As a caveat, I haven’t seen three out of the four best musical nominees. (Good grief! That sounds so embarrassing! What kind of Broadway blogger am I?) I do want to see Beautiful and After Midnight in the weeks to come, but I’m not sure I’ll be able to snag a ticket for Aladdin. For the plays, I’ve seen All the Way, Outside Mullingar and Mothers and Sons, but not Casa Valentina or Act One. I’m not convinced I’ll get around to seeing either, so my fairly uninformed pick for Best Play is currently All the Way.

A Gentleman’s Guide to Love and Murder
My pick for best musical of the year (since Fun Home isn’t eligible), and my current go-to selection for those who ask me what show they should see on Broadway. So naturally I was really delighted with all the nominations for this piece. Both actors (Jefferson Mays and Bryce Pinkham) are wonderful and I’d love to see either win (though I know they won’t, not with Neil Patrick Harris in the running). I was happy for Lauren Worsham, though her nomination made me wonder if Lisa O’Hare (who is also terrific) got her feelings hurt a bit. I know I would, if I was the only one of the four major actors in a show not to get a nomination. She’s probably way more professional than I am, though. In any case, I’m rooting for this show to win nearly everything but best score, though the songs are terrific. A friend pointed out that a comedy like Gentleman’s Guide doesn’t even need to have songs that are this good. But it does, and it’s wonderful. I just think the score was bettered, just by a teeny tiny bit.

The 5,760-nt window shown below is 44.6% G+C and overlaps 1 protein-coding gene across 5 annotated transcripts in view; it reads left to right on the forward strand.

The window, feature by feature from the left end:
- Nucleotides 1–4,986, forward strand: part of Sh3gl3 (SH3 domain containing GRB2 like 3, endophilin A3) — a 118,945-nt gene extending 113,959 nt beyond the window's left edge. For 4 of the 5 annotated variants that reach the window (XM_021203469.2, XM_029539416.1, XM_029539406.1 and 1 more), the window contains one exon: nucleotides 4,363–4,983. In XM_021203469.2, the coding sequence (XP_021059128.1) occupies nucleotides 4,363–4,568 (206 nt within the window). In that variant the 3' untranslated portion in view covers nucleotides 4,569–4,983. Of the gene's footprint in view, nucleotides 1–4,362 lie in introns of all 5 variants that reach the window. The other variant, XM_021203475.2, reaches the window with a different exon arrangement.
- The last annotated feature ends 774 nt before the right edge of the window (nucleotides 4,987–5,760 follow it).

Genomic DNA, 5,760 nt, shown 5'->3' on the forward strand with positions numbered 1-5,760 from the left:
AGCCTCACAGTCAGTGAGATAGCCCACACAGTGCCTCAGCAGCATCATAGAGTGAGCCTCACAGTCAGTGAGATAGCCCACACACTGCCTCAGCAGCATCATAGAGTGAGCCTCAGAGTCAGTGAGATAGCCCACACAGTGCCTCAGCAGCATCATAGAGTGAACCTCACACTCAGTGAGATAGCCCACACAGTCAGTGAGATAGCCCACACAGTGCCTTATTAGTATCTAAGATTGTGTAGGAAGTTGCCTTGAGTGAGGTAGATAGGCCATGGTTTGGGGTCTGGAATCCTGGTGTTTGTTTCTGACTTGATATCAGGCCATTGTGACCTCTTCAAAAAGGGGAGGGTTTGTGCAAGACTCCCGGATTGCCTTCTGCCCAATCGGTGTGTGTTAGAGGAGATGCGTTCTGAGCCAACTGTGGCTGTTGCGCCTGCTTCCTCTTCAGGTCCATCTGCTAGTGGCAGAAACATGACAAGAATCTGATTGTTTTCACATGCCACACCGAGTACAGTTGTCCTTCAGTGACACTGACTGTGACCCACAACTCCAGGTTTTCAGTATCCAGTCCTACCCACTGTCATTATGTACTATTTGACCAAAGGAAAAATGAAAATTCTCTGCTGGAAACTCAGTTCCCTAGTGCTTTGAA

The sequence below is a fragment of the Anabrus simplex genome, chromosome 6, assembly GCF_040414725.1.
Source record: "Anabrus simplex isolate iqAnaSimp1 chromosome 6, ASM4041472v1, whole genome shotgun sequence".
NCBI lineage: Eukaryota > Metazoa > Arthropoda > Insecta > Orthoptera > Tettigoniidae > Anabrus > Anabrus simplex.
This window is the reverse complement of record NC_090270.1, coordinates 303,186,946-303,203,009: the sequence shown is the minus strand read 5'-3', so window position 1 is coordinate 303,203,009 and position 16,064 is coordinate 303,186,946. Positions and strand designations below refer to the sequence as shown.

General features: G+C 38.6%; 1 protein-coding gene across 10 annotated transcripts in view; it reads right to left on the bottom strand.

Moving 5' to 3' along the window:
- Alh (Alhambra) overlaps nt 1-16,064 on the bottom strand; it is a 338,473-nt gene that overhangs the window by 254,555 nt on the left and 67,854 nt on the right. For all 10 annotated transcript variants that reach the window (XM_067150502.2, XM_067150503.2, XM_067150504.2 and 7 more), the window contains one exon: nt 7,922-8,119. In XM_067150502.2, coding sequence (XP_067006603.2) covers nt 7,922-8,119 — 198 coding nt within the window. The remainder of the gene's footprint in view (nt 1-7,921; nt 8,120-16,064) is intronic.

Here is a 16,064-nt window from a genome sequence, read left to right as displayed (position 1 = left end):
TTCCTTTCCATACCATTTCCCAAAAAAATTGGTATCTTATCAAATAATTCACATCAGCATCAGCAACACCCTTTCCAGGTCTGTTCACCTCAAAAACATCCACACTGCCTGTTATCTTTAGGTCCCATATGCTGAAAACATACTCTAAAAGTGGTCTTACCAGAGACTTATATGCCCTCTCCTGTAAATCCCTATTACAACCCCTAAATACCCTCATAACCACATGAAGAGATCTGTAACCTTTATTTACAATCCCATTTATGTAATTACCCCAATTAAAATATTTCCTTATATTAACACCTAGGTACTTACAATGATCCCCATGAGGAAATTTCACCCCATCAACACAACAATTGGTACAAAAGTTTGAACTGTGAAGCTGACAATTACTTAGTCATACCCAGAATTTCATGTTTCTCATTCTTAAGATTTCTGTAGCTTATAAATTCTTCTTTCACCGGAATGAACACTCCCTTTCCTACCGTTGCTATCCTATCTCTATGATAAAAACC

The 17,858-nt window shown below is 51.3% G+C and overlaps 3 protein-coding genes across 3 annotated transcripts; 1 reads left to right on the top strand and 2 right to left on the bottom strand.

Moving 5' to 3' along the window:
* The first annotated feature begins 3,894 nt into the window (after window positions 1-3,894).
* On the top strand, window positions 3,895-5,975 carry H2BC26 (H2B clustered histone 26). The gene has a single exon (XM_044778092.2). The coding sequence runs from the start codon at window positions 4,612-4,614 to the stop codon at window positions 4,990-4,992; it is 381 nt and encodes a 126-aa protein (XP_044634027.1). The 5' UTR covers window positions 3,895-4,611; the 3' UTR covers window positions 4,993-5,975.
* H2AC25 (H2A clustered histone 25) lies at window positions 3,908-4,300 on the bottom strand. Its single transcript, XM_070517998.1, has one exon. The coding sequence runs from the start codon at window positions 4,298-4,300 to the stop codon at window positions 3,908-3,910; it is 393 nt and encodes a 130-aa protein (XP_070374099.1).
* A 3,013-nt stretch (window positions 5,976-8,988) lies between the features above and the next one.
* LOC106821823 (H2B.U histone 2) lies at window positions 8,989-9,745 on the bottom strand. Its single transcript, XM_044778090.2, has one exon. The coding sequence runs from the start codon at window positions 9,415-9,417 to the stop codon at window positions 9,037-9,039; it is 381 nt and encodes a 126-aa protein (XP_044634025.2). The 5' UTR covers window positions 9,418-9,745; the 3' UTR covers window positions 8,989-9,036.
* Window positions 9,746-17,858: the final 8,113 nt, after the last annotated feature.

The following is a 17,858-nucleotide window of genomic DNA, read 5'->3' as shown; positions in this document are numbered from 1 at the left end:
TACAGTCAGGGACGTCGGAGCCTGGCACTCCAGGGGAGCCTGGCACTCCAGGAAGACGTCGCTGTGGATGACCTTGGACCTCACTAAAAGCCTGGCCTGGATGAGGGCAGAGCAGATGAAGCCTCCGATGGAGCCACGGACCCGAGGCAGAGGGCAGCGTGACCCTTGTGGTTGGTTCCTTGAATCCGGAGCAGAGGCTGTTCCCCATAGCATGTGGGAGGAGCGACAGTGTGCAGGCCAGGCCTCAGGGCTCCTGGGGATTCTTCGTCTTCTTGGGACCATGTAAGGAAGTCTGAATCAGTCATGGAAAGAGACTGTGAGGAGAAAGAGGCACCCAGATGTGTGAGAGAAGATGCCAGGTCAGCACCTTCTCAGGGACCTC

The Bridges of Madison County
I’ve been pretty apologetic about my regard for this show. When people ask me how it is, I say something along the lines of this:

“Yeah, I really do think it’s great, but then of course I’m a Jason Robert Brown fan and I tend to love his music. And you know, I don’t even care about the love story that much, because Robert Kincaid isn’t even all that interesting of a character*. Mostly I love it for Francesca and her story.”

You know what? The heck with that. I’m going to stop apologizing. It’s a lovely show, full of heart and intelligence. (And oh that music! My favorite score of the year. Again, the caveat is that Fun Home isn’t eligible.) I got really irritated with the New York Times review, which seemed to imply that Kelli O’Hara’s performance was the only real reason to see this show. I agree that she is marvelous, but there’s plenty to like about this show. The writers did a great job of opening up the story, it’s beautifully staged, the sets are evocative, the cast is all-around terrific. Basically, the whole thing is a really strong effort. I agree with Jesse Green, who said “That the musical succeeds in extracting something so smart and powerful from the treacle is little short of miraculous.” It deserved a nomination for best musical, for crying out loud. Tony committee, what’s the matter with you people?